Jim Ausman said...

Self-righteous? That must be a bit of projection, or perhaps your conscience speaking. Do visions of oil-soaked birds and Iraqi war dead haunt your dreams suzee? They should, they died to support your profligate lifestyle.

But you are right that San Francisco is for all of its residents, not just those who chose to drive automobiles. Parking and driving are not the only legitimate uses of public space and the nearest park is many blocks away.

suzee said...

@noevalleyjim: now you're showing your immaturity..and really really reaching for connections when you start to throw in the Iraqi war and the oil spill into the plaza issue.

But then, when people are desperate for rebuttals, that's all they can do.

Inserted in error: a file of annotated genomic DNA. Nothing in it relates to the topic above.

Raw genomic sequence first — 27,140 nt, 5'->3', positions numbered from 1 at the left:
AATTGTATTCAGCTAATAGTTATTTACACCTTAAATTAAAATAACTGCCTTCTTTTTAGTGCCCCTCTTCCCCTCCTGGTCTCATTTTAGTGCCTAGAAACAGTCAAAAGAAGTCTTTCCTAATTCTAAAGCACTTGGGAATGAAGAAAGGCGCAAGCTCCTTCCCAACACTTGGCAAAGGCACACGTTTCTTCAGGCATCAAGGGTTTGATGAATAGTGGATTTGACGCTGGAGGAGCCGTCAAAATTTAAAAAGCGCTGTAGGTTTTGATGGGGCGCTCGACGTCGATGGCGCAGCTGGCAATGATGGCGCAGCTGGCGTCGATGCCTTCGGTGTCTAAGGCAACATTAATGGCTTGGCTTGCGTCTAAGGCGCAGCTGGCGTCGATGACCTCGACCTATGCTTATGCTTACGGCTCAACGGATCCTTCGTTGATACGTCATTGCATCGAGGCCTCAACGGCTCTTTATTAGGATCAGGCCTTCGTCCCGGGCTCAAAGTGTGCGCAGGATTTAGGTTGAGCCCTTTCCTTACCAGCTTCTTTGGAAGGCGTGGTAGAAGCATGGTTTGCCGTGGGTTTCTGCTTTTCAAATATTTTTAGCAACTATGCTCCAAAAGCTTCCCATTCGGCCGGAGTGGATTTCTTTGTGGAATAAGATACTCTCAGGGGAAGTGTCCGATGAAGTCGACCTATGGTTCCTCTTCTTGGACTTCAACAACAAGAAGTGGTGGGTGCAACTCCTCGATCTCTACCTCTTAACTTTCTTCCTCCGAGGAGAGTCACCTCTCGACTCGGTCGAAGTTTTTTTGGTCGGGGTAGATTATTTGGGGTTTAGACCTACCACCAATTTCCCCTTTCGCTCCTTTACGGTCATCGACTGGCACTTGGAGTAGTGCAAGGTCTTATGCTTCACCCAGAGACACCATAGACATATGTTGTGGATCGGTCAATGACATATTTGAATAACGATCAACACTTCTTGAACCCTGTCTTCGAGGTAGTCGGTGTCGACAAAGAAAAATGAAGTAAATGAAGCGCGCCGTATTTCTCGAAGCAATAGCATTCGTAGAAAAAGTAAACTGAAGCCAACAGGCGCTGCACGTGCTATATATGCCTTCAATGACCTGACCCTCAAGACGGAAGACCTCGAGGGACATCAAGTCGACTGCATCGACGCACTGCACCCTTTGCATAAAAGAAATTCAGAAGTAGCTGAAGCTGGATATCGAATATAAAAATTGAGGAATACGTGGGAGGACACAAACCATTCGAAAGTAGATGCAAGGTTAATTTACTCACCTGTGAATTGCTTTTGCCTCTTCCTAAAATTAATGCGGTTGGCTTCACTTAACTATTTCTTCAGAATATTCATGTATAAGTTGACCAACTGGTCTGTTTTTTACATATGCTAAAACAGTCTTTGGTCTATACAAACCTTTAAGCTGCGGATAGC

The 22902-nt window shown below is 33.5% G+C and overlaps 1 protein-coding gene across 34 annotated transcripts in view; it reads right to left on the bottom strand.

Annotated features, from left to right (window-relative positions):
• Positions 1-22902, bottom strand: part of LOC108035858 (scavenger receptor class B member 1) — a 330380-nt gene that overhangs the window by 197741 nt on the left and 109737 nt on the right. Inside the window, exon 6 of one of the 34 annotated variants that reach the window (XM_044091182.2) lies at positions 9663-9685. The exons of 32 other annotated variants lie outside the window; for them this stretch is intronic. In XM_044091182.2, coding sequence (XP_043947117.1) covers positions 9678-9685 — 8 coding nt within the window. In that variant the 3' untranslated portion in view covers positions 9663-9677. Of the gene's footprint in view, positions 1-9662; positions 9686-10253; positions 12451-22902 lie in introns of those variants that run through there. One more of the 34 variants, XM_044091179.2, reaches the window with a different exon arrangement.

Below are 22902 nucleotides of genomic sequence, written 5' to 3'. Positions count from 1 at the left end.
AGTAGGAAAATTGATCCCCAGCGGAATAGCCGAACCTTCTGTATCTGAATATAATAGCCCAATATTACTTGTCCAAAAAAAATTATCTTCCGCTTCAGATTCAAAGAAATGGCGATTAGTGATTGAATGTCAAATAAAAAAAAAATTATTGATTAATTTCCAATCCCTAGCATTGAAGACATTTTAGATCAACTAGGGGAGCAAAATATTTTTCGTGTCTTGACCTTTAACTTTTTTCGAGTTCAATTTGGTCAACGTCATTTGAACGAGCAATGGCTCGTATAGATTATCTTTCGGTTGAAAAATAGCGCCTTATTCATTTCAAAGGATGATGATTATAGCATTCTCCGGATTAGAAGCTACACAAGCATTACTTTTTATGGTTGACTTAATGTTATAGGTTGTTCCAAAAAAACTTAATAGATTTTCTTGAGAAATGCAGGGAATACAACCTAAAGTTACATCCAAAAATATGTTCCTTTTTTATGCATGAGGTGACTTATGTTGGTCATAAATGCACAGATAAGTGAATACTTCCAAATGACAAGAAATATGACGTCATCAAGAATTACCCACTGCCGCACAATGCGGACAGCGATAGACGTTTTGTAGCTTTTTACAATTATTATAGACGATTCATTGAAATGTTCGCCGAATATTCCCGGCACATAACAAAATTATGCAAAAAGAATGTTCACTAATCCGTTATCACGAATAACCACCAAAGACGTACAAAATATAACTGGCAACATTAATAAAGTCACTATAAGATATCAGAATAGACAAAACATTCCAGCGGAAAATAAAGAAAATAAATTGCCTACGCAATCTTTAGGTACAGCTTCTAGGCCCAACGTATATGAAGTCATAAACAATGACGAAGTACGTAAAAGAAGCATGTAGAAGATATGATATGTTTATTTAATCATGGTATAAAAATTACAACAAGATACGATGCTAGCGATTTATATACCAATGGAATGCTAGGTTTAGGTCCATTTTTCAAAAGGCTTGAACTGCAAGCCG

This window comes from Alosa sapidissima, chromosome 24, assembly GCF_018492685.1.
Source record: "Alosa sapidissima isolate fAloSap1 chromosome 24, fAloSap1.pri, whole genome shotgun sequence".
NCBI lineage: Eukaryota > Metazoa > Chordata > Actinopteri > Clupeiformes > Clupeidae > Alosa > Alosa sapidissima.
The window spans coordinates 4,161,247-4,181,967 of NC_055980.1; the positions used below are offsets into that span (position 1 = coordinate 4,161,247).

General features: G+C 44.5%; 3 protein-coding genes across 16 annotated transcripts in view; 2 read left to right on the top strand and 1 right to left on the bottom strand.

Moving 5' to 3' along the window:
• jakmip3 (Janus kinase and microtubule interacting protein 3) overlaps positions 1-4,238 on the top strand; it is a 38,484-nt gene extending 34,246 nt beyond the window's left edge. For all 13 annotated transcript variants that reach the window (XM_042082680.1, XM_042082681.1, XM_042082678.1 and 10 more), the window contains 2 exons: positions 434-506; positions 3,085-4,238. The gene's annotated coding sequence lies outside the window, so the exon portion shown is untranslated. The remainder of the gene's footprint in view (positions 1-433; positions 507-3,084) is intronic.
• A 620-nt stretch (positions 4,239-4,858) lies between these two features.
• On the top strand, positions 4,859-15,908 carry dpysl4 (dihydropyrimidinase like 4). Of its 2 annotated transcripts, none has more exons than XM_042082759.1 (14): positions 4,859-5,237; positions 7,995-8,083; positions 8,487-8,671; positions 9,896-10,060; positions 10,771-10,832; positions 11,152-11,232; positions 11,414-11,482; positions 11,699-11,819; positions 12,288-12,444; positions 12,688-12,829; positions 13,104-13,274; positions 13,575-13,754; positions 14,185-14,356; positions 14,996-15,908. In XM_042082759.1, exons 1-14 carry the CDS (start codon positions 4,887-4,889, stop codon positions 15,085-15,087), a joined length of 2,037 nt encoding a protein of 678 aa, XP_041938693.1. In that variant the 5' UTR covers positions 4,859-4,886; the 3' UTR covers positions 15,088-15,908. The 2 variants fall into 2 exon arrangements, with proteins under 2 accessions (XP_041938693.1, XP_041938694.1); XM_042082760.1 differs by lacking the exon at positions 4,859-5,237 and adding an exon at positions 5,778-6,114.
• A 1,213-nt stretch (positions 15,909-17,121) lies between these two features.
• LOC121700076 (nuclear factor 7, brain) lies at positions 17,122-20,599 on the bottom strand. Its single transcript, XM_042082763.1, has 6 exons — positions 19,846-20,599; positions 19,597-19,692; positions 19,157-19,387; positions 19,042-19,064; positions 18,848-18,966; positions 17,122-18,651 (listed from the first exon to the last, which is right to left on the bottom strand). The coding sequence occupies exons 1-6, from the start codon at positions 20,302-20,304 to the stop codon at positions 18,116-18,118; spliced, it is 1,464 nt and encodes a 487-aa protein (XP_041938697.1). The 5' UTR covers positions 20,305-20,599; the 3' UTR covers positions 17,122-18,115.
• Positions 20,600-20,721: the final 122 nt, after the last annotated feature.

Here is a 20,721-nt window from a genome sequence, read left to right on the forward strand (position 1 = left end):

Make sure you call everyone equally evil who have ever driven or owned a car, or those who presently do.

Seriously. You need to focus. This debate is about closing off a public street, well used, to idly create a windswept, asphalt paved seating area for a few people.

Have you seen all the "Don't Close Noe" signs going up. more and more every day. Lots of new ones on Sanchez St.

Have a nice 4th.

johnnyase said...

Suzee, I think I'm informed on the issue now! I've read through the pavement to parks website, the noevalleyplaza website, and the informative postings on this blog. I'm also personally familiar with the intersection and traffic / walking patterns, having lived in the neighborhood for about 4 years now.

I can now say without qualification that I fully support the plaza project. If your side has any material, other than the comments on here and other sites - let me know where to find it and I will read through it.